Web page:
Nikita marched back to the bank but the clerk was unable to retrieve the data from the system. I returned to the Notary while Nikita walked back to Migraciones to try and sort it out. The notary insisted that we needed the passport stamp from the Migraciones so off I went back to Migraciones to double check. Twenty minutes queueing and happily finding an English speaking official confirmed that the notary was mistaken. The printed document was all we needed.
By now, the sun passed its noontime zenith and the Notary closed for lunch until 3. Anastasia had a class at three so she departed after we enjoyed a Peruvian lunch together while Nikita and I returned to the notary. We inherited a new clerk who accepted our documents without insisting on a stamp but told Nikita he needed another form from an office around the corner. I waited at the Notary while this new hurdle was overcome. 20 minutes later Nikita returned, fairly irritated. They told him that the document he was asking about was only required for cars. Motorcycles didn’t need it.
Fingerprints and signatures were submitted, indicating progress and all looked well until it came to light that Nikita had bought the motorcycle after his marriage date which necessitated his wife’s signature also, even though her name does not appear in any documents. Anastasia had been sitting here at the Notary for over an hour that morning and now she had gone to her class. We had reached a five-minute impasse. Eventually, we made it clear that the ‘M’ indicated in the passport meant gender ‘Male’ not marital status ‘Married’ and so the confused clerk overlooked the pointless marriage rule and completed the paperwork.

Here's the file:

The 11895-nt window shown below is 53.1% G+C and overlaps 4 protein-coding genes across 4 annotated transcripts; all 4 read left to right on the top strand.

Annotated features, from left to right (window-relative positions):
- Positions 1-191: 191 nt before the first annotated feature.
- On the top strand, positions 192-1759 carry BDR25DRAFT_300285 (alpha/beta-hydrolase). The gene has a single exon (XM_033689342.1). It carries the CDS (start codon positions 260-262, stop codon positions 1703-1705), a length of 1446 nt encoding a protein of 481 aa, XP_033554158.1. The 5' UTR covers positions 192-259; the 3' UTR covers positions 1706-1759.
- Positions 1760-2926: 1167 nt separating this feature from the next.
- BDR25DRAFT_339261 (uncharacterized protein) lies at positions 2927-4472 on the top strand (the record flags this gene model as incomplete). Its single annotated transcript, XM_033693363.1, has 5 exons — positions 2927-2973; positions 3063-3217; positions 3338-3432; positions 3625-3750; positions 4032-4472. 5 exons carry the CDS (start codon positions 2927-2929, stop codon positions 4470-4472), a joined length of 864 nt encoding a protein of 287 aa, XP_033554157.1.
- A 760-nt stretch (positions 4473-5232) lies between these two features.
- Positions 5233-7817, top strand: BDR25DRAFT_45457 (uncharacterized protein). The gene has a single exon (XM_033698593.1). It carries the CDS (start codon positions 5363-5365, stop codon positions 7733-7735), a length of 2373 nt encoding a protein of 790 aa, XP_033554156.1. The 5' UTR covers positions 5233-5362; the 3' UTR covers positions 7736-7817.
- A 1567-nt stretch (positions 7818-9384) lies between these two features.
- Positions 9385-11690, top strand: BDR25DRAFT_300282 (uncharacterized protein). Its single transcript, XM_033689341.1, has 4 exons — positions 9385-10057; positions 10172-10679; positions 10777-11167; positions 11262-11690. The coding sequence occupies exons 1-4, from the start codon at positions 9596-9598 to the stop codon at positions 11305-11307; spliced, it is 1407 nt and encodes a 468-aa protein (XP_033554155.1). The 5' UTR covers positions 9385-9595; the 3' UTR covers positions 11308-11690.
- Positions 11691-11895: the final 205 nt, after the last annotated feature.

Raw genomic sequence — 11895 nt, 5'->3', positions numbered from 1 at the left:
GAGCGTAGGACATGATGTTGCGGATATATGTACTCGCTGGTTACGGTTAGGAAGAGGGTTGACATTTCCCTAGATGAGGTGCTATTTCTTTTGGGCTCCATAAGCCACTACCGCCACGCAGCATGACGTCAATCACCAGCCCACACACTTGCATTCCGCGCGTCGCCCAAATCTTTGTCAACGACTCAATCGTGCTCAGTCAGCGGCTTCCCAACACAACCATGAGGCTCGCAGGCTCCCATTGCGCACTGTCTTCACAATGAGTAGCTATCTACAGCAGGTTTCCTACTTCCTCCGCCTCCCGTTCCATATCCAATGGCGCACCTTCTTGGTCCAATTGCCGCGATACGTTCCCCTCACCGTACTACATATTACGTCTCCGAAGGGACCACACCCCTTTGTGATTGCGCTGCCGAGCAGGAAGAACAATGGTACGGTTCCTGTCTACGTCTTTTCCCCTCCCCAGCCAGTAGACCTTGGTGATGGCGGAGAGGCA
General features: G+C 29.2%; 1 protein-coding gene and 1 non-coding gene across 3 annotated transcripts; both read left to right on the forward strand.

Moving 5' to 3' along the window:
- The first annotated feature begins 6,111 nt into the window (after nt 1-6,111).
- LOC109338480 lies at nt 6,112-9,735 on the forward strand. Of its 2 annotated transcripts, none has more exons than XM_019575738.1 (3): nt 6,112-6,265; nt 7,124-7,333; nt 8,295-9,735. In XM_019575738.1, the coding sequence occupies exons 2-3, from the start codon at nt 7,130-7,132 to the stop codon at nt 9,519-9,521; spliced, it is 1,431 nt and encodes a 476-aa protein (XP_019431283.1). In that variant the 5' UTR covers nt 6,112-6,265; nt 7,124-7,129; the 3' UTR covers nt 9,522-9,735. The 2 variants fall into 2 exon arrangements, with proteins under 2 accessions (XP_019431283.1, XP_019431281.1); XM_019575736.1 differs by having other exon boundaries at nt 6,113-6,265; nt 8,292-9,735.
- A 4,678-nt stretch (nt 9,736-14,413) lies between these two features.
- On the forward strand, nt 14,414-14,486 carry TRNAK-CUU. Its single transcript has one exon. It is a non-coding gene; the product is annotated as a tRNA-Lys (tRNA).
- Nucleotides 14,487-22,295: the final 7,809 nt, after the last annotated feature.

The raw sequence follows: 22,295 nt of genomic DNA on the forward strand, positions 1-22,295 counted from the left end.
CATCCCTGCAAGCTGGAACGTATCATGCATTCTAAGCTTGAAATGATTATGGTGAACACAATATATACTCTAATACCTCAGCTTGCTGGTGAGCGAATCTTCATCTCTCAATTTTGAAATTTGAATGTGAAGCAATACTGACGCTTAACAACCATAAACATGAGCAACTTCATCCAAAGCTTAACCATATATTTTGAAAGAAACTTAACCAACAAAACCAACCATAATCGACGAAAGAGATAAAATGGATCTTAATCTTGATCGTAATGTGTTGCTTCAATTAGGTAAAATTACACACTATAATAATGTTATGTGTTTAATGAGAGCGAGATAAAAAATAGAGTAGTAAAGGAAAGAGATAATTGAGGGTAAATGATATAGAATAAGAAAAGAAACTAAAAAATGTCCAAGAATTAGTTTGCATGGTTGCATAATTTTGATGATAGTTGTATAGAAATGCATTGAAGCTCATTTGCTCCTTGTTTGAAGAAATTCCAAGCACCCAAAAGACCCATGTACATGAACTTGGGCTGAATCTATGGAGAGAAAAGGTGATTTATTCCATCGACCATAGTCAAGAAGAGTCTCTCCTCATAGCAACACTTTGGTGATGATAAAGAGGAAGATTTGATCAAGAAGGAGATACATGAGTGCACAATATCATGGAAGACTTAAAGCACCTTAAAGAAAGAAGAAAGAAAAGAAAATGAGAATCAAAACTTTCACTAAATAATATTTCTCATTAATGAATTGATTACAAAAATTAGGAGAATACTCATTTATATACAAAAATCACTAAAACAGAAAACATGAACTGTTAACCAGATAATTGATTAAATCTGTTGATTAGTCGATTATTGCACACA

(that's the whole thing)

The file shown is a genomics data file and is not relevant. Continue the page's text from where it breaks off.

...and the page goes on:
4pm, not a bad days work and now I was the owner of a Yamaha YB125 in Peru. I was set to go. After returning Nikita home, I rode back along the cobbles to the hostel and parked the bike along the passage next to reception.
Rosalie was coming to Cusco next week so I thought I’d hang around and enjoy a brief reunion. As it happened, I liked Cusco. There is a lot to see and it has a nice laid back vibe. Besides, the hostel was a quiet place to look into establishing an online income and between bouts of procrastination and idleness, I set about prodding around with that possibility. I soon found out that long periods online sap the spirit and whichever way I was going to go, creating an income without lapsing back into a slave existence was going to be a long haul.